On that fateful early morning of February 24th, President Putin did not only make a strategic mistake regarding Ukraine and the people of Ukraine – with resistance and courage I witnessed during my three visits as minister to Kyiv. He also made a strategic miscalculation regarding Europe. Russia expected to be able to shy away from the challenge. It expected weakness and division. The exact contrary happened, taking aback all who would have bet against the EU. We did stand united. And we stand undeterred, and we stand strong in facing Russia’s imperialism.
We’ve acted swiftly and decisively. Within 48 hours after Russian forces began invading Ukraine, the European Union – under you may recall the French presidency of the Council of the Union – adopted massive sanctions which we have continuously strengthened since then. The 27 member states have already adopted eight rounds of massive sanctions. Just this Monday – last Monday – three, four days ago, with my fellow EU colleagues and Dmytro Kuleba, who spoke to us by VTC from his bunker in Kyiv because he was under shelling. While Iranian drones were sowing death and destructions, we started to work on a ninth sanction package, and we decided to sanction Iranian individuals and entities responsible for the drone transfers to Russia. These sanctions were adopted in record time. It was Monday; they have entered into force today.
In close coordination with the United States and our other G-7 partners, these sanctions are targeting those responsible for the invasion and for the horrendous crimes carried out in Ukraine. They are working. They are crippling the Kremlin’s war effort by suffocating entire strategic sectors of the Russian economy such as the car industry, aerospace, and of course, defense industries.
Access to critical technologies, and goods like semi-conductors, for example, has been dramatically reduced if not entirely cut off, and this is only the beginning. We stand by our Ukrainian partners, and we will support them as long as it takes.
Since the beginning of the war, Europe has mobilized over 22 billion euros in economic, humanitarian, microeconomic, diplomatic, and of course military assistance, without even mentioning the 17 billion euros paid by the EU budget to support 10 million refugees – 10 million Ukrainian refugees welcomed by our EU countries. We’ve pledged more than three million – three billion – forgive me, three billion euros under the European Peace Facility to bolster the capacities of the Ukrainian armed forces.
EU supports adds up to the significant bilateral efforts made by every single of the European member states, be it in the field of weapons, non-lethal equipment, intelligence, or training. The EU also launched – this Monday – a military assistance mission which will allow us to train up to 15,000 Ukrainian soldiers, including 2,000 in France, on European soil. And we are also helping Ukraine with economic and financial assistance; nine billion euros so far have been pledged of which two-thirds have already been disbursed, part of it this week – an additional two million (euros) has been disbursed.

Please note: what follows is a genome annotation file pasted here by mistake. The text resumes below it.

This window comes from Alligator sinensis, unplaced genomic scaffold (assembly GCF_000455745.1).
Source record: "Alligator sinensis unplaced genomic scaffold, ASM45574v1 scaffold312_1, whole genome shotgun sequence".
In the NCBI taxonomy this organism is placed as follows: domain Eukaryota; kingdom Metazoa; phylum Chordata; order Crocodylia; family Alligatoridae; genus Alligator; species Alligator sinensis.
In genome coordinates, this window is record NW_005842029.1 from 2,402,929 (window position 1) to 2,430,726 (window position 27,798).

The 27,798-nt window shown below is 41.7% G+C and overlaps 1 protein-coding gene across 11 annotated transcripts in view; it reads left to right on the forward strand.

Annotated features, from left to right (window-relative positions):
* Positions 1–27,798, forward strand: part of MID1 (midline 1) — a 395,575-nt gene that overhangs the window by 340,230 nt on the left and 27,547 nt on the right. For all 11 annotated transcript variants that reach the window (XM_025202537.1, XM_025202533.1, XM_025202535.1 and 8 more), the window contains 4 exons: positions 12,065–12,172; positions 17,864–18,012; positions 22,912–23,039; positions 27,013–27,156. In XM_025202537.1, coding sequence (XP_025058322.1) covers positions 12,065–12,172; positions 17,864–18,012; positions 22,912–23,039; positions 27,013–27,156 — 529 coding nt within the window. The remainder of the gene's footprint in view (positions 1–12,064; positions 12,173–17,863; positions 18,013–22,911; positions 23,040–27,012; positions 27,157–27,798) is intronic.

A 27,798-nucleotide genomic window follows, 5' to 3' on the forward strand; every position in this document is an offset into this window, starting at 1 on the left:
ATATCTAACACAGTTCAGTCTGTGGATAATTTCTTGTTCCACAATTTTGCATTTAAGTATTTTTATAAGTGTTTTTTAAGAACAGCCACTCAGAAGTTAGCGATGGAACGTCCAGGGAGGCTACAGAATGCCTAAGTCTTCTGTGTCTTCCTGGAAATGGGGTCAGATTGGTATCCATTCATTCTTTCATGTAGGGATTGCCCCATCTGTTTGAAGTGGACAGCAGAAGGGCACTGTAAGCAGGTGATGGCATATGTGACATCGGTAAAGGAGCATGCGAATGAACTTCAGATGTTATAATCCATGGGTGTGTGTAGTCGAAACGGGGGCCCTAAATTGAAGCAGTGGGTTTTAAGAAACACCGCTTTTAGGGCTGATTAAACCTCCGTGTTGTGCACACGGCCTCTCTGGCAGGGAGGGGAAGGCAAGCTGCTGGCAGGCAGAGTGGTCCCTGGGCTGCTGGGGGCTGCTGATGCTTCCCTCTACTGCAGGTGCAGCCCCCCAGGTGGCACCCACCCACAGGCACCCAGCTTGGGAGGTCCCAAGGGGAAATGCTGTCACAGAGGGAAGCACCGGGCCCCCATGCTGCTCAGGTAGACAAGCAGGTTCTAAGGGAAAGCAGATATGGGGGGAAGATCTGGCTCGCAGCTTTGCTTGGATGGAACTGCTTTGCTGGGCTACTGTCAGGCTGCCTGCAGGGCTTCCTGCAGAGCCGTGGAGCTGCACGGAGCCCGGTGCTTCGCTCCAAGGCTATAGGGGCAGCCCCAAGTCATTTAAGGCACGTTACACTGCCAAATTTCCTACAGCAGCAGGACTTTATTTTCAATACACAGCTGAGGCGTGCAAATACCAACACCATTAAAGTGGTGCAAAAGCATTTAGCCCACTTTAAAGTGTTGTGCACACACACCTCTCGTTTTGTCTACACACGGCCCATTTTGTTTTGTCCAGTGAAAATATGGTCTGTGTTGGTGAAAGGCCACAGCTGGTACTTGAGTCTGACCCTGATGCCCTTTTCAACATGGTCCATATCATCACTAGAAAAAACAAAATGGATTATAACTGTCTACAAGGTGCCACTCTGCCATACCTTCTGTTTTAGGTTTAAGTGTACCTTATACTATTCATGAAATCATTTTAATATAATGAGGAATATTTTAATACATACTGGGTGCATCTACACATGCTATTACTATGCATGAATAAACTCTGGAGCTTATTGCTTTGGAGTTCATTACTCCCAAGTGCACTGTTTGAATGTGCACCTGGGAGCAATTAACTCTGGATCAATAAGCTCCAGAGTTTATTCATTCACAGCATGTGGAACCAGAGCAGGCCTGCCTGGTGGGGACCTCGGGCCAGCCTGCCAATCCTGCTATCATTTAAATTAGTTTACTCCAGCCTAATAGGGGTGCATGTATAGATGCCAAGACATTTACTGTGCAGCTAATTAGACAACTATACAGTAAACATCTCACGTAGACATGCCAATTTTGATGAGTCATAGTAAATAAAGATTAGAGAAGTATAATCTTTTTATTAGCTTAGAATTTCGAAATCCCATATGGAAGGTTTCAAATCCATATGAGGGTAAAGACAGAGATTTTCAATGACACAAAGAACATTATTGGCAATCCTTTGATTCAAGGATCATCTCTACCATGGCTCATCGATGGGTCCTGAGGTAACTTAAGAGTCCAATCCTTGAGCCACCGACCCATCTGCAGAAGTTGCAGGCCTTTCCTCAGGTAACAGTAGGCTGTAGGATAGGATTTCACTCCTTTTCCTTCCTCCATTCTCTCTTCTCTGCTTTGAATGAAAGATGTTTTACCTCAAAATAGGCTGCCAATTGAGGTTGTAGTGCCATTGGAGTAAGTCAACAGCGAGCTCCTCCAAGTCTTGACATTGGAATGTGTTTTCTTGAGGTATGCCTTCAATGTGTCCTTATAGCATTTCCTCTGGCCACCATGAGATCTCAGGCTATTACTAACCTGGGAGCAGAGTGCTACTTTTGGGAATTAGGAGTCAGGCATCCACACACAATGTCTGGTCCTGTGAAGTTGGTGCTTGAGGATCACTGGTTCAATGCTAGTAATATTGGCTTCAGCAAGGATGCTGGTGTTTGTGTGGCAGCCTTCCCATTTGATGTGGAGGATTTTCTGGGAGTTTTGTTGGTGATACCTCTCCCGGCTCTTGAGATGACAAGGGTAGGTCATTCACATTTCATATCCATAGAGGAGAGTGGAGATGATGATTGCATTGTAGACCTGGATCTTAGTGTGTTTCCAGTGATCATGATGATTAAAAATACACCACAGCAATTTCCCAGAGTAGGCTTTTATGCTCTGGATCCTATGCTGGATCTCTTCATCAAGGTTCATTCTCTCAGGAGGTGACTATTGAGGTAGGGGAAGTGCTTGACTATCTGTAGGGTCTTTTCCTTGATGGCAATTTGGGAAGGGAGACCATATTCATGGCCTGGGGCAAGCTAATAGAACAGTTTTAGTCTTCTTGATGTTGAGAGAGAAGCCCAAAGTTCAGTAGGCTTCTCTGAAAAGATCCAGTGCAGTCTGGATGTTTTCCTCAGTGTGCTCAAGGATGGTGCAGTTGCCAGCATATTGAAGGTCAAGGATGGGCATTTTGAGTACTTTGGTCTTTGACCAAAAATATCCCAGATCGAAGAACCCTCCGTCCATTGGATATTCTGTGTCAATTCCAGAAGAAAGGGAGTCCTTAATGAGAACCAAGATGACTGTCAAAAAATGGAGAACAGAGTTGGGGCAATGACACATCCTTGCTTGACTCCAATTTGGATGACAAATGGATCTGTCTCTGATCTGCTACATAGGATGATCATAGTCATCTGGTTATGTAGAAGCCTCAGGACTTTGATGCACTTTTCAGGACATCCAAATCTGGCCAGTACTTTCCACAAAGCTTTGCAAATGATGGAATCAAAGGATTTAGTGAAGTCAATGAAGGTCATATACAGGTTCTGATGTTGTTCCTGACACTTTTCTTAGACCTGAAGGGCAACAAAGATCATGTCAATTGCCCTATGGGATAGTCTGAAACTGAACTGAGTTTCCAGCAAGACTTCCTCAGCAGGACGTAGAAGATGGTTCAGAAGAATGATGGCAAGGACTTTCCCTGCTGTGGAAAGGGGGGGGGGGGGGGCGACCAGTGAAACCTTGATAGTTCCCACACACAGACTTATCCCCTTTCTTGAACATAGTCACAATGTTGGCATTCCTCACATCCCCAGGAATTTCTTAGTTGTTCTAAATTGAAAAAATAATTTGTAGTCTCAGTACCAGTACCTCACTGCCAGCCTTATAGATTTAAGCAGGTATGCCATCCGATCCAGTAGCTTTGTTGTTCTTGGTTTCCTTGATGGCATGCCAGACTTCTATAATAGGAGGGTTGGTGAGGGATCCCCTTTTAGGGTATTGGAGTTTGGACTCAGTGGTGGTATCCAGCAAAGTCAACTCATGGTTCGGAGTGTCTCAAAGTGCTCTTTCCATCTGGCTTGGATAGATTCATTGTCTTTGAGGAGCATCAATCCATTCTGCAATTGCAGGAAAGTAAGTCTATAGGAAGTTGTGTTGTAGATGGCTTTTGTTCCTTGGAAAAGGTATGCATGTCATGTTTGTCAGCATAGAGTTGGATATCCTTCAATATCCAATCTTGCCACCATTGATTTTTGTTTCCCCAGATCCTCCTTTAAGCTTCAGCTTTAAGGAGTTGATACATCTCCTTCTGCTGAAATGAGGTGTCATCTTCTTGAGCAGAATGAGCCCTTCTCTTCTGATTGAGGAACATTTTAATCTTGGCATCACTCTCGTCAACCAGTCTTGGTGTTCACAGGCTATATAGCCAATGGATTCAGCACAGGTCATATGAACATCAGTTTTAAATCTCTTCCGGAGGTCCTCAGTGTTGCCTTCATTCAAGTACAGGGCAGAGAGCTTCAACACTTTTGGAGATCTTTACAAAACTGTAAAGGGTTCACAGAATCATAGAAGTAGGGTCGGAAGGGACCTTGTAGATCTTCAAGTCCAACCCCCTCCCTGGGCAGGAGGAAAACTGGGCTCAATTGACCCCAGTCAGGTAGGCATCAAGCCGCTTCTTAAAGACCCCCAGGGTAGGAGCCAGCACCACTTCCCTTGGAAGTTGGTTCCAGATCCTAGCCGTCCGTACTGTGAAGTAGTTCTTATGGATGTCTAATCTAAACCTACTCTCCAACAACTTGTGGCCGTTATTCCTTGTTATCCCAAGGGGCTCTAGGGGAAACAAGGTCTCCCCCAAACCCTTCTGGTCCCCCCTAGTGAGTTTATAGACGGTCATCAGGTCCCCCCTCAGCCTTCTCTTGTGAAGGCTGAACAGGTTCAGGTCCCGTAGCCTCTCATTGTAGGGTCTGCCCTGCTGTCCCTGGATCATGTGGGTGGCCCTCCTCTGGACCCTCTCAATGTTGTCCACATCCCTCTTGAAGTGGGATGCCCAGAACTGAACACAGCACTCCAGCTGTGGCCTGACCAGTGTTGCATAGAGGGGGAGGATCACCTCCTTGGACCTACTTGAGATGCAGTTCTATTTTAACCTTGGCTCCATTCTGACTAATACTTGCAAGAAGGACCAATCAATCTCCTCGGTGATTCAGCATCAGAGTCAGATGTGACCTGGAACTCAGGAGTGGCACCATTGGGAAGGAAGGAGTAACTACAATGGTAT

So we’re doing our part, and our hand is steady. Europe accepts to bear the cost of this war while working with the United States to limit its economic impact because we must convince our citizens that we – the EU and the U.S. – we’re doing our utmost to tackle this issue, including for our countries.
These decisive steps are a response to the dire circumstances, but they are also the testament of larger trends. First, European defense is taking shape. In one short semester, the European Union managed to boldly go where it had not dared venture before. At the Versailles summit in March, EU leaders adopted an ambitious agenda aimed at fleshing out the European sovereignty, both on economic and on security issues. This means achieving energy independence from Russia by reducing oil and gas imports. This means mobilizing our industrial policy to better secure our supply chains and strategic components, and reducing our excessive dependence to other
external suppliers such as China. This means pursuing a new agenda of common defense investments in Europe and a common approach to the threats we are facing under the strategic compass of the EU.
So let me say a few words about the relationship between the EU and NATO. There is a classic and common misconception that an autonomous European defense would undermine NATO. It is not new; I’ve been in this country before. Allow me to say that nothing could be further from the truth – nothing. I stated clearly in the NATO summit in Madrid last June, but we’ve stated before in other NATO summits, and I stated in the EU summit in Versailles in March, this autonomous European defense is not only compatible to but complementary to NATO.